Student launches solar backpack for Kenyan school children

Former Aga Khan Academy, Mombasa, student Salima Visram has become a social entrepreneur even as she studies as an undergraduate in Canada, with the launch of a crowd-funded Kenyan business producing school students’ backpacks that create solar lighting for pupils to do their homework.

From IT News Africa. Photo: Forbes

The business, last month, delivered its first 500 back packs in Kikambala Primary School, in Mombasa County.

“Studying at the Aga Khan Academy Mombasa greatly improved my leadership skills and helped me grow my community development skills. I received an educational experience beyond the classroom that helped me learn about the real-world implications of what i was studying,” said Salima.

Some 92 per cent of rural households in Kenya use kerosene to fuel lighting. When night falls, this sees millions of Kenyan school children forced to rely on the toxic and expensive light source to do their homework. For those who cannot keep up with the expense of buying the fuel, learning stops when the sun goes down, according to a report compiled by lighting company Sunny Money in Kenya.

Salima grew up in Kikambala witnessing the effects that poverty and the lack of electricity had on school going children and came up with the solar back pack, which she calls the Soular Backpack. The backpack allows children in rural areas to leverage the power of the sun during their long walks to and from school to provide light for reading at night.

The back packs consist of a solar panel, a battery pack and an LED lamp. The solar panel stores solar power during the day and allows the LED lamp to be connected to it during the night as a light source. For four hours of charging, the back pack is able to give out seven to eight hours of light a night.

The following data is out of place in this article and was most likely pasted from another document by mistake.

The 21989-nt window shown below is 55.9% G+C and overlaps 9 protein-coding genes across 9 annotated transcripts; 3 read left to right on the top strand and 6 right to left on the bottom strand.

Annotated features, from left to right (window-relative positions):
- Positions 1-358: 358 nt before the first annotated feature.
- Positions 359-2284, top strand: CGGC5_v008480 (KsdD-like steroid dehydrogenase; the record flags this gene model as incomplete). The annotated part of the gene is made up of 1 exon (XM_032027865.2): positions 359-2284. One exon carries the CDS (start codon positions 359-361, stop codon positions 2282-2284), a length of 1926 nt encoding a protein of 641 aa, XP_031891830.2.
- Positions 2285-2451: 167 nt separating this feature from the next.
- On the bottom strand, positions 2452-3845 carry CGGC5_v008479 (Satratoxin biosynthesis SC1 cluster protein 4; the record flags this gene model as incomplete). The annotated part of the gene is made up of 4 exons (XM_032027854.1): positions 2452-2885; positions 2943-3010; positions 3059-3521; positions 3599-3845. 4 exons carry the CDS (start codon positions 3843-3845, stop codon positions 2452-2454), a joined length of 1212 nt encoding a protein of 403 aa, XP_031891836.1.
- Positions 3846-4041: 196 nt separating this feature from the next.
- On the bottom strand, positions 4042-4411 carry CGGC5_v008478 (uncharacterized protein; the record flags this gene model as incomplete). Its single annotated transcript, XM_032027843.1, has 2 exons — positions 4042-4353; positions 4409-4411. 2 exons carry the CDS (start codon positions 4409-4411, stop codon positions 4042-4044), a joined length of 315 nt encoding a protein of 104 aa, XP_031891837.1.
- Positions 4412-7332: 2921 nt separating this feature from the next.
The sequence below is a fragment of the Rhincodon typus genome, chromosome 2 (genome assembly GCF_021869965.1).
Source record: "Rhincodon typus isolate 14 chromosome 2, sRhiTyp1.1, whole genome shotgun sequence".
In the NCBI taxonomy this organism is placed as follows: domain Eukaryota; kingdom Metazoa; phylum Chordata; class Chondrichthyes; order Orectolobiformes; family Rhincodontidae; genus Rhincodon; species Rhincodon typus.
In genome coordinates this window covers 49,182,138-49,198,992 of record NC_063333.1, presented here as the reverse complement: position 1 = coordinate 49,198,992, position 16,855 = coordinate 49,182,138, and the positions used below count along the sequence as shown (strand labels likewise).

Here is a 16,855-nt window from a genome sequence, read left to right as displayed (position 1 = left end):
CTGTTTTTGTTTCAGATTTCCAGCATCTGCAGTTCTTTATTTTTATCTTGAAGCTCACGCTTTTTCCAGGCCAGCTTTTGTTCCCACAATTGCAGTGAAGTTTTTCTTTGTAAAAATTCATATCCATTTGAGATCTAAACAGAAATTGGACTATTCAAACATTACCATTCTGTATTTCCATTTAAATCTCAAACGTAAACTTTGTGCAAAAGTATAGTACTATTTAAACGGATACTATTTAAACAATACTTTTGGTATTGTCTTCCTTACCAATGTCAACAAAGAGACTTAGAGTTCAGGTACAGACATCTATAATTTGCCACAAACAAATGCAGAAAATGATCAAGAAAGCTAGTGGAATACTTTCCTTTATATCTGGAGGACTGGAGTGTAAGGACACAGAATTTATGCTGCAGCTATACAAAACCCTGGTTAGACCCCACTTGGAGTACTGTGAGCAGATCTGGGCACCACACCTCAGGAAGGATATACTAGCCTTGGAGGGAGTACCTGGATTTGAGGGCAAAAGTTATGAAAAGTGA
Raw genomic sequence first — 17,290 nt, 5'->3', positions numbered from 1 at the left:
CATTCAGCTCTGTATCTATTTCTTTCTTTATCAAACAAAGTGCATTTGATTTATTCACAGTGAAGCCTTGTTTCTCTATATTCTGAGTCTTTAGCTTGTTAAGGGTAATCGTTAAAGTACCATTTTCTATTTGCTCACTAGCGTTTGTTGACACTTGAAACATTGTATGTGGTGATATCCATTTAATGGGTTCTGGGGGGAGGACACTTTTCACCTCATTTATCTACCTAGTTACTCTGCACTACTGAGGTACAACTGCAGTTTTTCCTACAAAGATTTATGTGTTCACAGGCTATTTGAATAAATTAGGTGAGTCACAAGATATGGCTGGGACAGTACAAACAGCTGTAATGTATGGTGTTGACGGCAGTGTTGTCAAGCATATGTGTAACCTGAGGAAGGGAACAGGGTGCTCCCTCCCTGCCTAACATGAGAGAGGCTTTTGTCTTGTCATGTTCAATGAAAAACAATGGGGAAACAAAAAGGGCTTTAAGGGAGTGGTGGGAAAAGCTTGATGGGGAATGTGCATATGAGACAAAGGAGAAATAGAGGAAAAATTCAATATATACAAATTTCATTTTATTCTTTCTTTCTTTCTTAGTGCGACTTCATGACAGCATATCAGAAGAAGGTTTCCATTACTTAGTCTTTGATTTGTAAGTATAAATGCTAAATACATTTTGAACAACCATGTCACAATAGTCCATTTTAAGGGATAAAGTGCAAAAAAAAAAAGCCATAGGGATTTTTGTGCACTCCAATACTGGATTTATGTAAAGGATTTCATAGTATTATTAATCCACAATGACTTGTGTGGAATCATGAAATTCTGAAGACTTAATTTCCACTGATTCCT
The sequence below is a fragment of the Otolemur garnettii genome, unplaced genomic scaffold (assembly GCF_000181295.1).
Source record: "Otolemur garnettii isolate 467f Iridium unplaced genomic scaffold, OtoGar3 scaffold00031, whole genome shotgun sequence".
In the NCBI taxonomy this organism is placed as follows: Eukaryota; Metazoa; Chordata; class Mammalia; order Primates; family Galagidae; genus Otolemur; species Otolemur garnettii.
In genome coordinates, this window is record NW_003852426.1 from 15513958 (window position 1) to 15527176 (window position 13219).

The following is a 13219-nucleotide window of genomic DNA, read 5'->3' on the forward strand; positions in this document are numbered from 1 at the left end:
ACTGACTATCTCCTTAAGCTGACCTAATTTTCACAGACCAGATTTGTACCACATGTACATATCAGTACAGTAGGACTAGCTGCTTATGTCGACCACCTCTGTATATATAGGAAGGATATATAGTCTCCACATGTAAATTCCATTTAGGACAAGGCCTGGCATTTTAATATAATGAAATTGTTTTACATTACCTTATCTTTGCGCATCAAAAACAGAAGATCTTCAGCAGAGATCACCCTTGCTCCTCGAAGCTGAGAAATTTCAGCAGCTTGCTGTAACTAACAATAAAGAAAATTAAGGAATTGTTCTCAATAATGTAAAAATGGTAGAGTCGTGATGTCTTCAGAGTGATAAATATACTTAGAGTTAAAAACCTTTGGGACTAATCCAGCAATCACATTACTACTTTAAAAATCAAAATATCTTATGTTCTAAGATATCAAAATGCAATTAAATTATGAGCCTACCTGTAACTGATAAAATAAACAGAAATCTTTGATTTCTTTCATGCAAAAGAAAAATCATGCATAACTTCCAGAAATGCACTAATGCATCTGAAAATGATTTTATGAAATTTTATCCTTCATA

In January, Visram raised $38,000 (Sh3,990,000) through crowd-funding platform Indiegogo, which she used to place the first order of 2,000 backpacks to distribute to the Kikambala village as a pilot project.

“If successful, I want to expand the project to a hundred schools in the county within the next year and a half. This is in direct alignment with Kenya’s Vision 2030 “Masomo Bora”, which is the nation’s effort to ensure that all children are educated, and realize their full potential,” said Visram.

Salima Visram is now in her final year of studying International Development Studies at McGill University, in Montreal, having been at Aga Khan Academy, Mombasa, for her secondary school education. She believes social business is the greatest catalyst in creating sustainable change, and hopes to form partnerships with UNICEF, the UNHCR and the Government of Kenya to expand the project to other parts of Kenya and Africa. Her goal is that through education, people will be given the tools to empower and alleviate themselves from poverty.

“Salima’s vision and implementation demonstrate the power and importance of empowering our students to create solutions to the problems that are hampering Kenya’s development, and we see her emerging rapidly as a role model for all that the Academy stands for, and its mission in positioning talented young students as future leaders driving change and poverty alleviation for all,” said Mr Bill O’Hearn, Head of Aga Khan Academy, Mombasa.

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